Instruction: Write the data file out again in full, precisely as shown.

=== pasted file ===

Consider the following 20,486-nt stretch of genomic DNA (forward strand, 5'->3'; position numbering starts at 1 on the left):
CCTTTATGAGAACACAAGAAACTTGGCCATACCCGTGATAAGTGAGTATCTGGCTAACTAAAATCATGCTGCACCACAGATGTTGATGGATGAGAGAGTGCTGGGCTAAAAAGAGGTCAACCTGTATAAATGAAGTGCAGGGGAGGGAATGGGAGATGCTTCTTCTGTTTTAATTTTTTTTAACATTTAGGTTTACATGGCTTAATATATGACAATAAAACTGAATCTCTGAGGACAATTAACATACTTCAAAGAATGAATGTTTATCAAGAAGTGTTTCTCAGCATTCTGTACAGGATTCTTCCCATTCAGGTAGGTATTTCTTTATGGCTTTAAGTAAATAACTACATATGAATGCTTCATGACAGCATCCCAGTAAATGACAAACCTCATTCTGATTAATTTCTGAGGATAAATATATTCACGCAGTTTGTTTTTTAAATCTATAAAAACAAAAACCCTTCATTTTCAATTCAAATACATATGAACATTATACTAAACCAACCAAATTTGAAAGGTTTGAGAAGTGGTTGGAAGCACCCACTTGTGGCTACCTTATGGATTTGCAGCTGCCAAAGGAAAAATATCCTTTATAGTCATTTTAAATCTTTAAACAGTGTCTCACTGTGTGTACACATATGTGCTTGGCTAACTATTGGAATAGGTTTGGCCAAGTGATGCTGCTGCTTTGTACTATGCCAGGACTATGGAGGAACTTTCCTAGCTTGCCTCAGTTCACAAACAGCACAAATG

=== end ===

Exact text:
Consider the following 20,486-nt stretch of genomic DNA (forward strand, 5'->3'; position numbering starts at 1 on the left):
CCTTTATGAGAACACAAGAAACTTGGCCATACCCGTGATAAGTGAGTATCTGGCTAACTAAAATCATGCTGCACCACAGATGTTGATGGATGAGAGAGTGCTGGGCTAAAAAGAGGTCAACCTGTATAAATGAAGTGCAGGGGAGGGAATGGGAGATGCTTCTTCTGTTTTAATTTTTTTTAACATTTAGGTTTACATGGCTTAATATATGACAATAAAACTGAATCTCTGAGGACAATTAACATACTTCAAAGAATGAATGTTTATCAAGAAGTGTTTCTCAGCATTCTGTACAGGATTCTTCCCATTCAGGTAGGTATTTCTTTATGGCTTTAAGTAAATAACTACATATGAATGCTTCATGACAGCATCCCAGTAAATGACAAACCTCATTCTGATTAATTTCTGAGGATAAATATATTCACGCAGTTTGTTTTTTAAATCTATAAAAACAAAAACCCTTCATTTTCAATTCAAATACATATGAACATTATACTAAACCAACCAAATTTGAAAGGTTTGAGAAGTGGTTGGAAGCACCCACTTGTGGCTACCTTATGGATTTGCAGCTGCCAAAGGAAAAATATCCTTTATAGTCATTTTAAATCTTTAAACAGTGTCTCACTGTGTGTACACATATGTGCTTGGCTAACTATTGGAATAGGTTTGGCCAAGTGATGCTGCTGCTTTGTACTATGCCAGGACTATGGAGGAACTTTCCTAGCTTGCCTCAGTTCACAAACAGCACAAATG